I sed by lus family, admired by his friends and posses
ses the good will of all. Brother Mechanics, read
and reflect.
The following description of a cane brake i9 taken from
Flint's Geography and History of the Western Siales.
" Every one has seen this reed in the form in which it is
used for angling rods. It grows on the lower courses of tU
Mississippi, Arkansas, and the Red river, from fifteen to thir
ty feet in height. We have sëen some in these rich soils, that
would vie with the bamboo. The leaves are of u beautiful
green, long, narrow, dagger-shape, not unlike those of the
Egyptian millet. It. grows in equidistant joints, perfectly
straight, almost a compact nia9s; and to us, in winter espe
cially, is »he richest looking vegetation we have ever seen.—
The smallest sparrow would find it difficult to fiy amoiurit
and to see its ten thousand stems, rising almost contiguous
ear'll other, and to look at tho impervious roofof verdure which
it forms at its top, if hns the aspect of being a sol d layer or
vegetation. A man could not make three milesin a day through
a thick ennebrake. It ip the chosen resort of bears and pan
thers, which break it down, and make their way into it, as a
retreat from man. It indicates a dry soil, above the inunda
tion; and of the richest character. The ground is never in
better preparation for maize, than after this prodigious
of vegetation is first cut down and burned,
has boon cut, and is so dried that it will burn, it
ment of high hol'd »y to the negroes, to set fire to a cane-brake
thus prepared. Toe ratified air m the hollow compartments
of the cone bursts them with a report not much inferior to a
discharge of musquetry, and t lie burning of a cane-brake makes
the noise of a conflicting army, in which thousands of muskets
are continually dischatg ng. This beautiful vegetable is gen
erally asserted to have a life of five years, at the end of which
period, if it has grown undisturbed, it produces an abundant
crop of seed, with heads very like those of broom corn. Tli«
seeds are farinaceous,and said to bo not much interior to wheat,
for which the Ind ans and occasionally the first settlers have
substituted it. No prospect so impressively shows fhe prodi
gality of nature, as a thick cane-brake. Nothing affords such
a rich and perennial range for cattle, sheep und horses. The *
butter that is made from the cane pustures of this region is of
the finest kind. The seed easily vegetates in any rich soil.—
It rises from the ground, like the richest asparagus, with a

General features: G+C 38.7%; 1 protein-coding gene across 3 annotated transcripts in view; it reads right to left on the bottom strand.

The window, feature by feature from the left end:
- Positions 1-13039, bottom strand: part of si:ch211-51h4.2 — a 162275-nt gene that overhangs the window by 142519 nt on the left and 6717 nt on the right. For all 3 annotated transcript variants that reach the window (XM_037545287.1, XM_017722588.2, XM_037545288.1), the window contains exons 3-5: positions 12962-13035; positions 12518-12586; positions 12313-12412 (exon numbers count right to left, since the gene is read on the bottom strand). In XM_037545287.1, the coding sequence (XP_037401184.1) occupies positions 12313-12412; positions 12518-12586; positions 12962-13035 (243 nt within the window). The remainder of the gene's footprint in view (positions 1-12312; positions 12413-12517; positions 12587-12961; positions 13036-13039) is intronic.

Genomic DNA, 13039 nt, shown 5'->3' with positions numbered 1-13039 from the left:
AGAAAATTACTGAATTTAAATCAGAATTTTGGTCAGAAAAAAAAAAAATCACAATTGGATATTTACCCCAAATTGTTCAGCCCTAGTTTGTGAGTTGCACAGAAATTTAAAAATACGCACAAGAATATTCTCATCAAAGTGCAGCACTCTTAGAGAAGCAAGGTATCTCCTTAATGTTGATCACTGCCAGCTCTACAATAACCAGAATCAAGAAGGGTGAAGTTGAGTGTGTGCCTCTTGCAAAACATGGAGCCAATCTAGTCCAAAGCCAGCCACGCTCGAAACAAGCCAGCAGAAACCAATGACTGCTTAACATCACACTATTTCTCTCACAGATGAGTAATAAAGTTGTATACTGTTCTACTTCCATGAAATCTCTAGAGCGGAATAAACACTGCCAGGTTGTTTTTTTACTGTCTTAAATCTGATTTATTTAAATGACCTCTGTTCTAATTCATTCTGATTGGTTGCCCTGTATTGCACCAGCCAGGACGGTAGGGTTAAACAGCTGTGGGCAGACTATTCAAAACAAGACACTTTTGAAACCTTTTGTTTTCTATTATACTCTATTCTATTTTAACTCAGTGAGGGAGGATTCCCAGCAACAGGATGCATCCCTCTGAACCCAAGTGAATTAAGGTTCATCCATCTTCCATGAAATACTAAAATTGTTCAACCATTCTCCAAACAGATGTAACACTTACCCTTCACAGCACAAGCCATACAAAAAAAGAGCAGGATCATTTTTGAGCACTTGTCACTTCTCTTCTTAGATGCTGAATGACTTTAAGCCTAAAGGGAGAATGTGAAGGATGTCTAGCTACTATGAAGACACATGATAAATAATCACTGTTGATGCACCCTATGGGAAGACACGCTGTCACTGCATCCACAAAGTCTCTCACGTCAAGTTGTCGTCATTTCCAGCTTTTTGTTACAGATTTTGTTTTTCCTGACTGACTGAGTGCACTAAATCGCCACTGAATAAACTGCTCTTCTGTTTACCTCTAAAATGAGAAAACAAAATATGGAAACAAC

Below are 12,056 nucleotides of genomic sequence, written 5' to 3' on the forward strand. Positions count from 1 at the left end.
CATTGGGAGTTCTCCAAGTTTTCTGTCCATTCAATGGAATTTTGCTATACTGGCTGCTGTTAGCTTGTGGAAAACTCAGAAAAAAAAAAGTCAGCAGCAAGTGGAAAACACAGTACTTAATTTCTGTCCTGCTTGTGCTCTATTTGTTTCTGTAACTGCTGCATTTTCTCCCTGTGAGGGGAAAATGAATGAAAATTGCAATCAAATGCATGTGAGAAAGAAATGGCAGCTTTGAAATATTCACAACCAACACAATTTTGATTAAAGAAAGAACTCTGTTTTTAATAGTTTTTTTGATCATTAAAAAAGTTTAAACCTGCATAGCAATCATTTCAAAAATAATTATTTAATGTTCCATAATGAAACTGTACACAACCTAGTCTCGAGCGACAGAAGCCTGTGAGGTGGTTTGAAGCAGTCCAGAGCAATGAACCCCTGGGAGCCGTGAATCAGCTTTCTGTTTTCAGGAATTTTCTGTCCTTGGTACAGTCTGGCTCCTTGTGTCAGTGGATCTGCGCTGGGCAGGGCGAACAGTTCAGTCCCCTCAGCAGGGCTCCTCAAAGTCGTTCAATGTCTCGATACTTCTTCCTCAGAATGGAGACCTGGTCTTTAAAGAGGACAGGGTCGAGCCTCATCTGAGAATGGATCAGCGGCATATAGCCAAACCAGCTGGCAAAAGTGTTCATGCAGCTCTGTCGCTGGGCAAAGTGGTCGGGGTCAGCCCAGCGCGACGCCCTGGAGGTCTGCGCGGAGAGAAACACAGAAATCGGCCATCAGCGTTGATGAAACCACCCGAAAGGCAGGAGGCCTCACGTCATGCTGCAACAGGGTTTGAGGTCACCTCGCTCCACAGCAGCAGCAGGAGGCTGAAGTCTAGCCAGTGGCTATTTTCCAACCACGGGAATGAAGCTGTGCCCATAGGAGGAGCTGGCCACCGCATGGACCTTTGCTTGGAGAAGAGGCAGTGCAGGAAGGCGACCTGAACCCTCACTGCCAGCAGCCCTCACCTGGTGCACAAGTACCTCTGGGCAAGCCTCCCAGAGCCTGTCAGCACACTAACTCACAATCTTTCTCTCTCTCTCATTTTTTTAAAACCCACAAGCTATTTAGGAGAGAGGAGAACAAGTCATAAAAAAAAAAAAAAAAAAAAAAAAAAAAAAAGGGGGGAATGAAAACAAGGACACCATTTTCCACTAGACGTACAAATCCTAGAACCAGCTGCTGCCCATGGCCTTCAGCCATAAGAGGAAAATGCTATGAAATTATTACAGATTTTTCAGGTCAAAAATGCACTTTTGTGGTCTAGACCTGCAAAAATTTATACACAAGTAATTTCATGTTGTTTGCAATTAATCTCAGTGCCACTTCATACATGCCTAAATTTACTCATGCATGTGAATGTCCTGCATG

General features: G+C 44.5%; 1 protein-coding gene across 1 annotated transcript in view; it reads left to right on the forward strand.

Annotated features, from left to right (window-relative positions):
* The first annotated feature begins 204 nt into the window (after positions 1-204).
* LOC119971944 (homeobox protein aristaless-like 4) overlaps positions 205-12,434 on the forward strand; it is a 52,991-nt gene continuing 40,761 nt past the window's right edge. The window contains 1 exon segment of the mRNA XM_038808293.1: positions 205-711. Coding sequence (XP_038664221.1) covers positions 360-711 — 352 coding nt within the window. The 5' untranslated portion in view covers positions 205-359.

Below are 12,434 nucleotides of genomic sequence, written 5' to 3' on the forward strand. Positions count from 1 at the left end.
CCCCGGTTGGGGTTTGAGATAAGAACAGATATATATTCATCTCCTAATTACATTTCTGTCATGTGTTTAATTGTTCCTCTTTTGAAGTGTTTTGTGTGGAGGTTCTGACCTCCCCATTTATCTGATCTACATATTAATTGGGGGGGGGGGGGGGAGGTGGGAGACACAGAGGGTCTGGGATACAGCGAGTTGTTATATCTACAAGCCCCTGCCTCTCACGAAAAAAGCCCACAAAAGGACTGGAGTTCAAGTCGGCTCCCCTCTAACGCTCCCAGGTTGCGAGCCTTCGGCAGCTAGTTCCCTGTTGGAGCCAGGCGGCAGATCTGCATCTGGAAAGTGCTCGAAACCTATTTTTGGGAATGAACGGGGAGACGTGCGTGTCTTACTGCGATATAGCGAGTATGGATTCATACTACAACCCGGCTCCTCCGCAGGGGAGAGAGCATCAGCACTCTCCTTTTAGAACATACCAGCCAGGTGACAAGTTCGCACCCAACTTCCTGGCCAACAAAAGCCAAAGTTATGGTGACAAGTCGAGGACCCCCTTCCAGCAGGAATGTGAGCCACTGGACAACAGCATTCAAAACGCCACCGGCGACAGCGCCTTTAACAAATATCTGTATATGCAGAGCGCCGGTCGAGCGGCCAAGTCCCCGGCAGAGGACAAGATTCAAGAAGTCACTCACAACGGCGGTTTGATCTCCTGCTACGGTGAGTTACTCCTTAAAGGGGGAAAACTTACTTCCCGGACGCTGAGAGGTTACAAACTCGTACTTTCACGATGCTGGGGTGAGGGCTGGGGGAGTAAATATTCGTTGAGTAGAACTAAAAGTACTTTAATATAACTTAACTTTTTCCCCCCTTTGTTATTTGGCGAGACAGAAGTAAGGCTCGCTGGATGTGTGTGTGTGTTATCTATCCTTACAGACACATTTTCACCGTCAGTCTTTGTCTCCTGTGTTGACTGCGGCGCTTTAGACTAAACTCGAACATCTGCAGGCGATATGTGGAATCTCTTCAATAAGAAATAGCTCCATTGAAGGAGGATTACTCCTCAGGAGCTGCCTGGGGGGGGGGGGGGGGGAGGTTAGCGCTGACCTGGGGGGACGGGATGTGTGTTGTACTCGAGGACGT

largo succulent stein, and it grows six feet high before the bo
dv hardens from this succulency and tenderness. No other
vegetable could furnish a fodder so rich or abundant,
our view does any other agricultural project so strongly call
for a trial as the annual sowing of cune, in regions too north
ern for it to survive the winter. We suppose this would be in
the latitude of 39 degrees.
When the cane
is an
- hO®»«'—
From various reports of case»- in the foreign
journals, it appears that the application of flour to
the denuded surface produced by burns and scalds is
often attended with great relief, and productive of the
happiest results ; and has sometimes effected a cure
when many of the more usual remedies had been em
ployed to little purpose. This remedy acts by shield
ing the part from the influence of the external air,
by checking the profuse discharge, and moreover,
is supposed by some, by the supply of that animal
gluten which is essential to the process of incarnation.
In many cases in which it was applied, the pain wasat
relieved, and the process of healing went on with
unusual rapidity. We have known this practice re
peatedly tried in this city, with results equally tavora
lile to its reputation. Two cases of this description,
by Dr. Storer, will be found in this Journal. The re
mark had previously been made by many persons who
had freated ulcerated surfaces caused by burns, that
the frequent removal of the dressings, and exposure of
the parts to the external air, were productive of un
necessary pain to the patient, and retarded healing ;
and that such surfaces required a permanent protection.
The present plan seems entirely in accordance with this
principle. The effort of nature to protect the part by
scabbing is seconded by the application—no unneces
sary disturbance is produced, and the sanative process
goes on with the least possible interruption.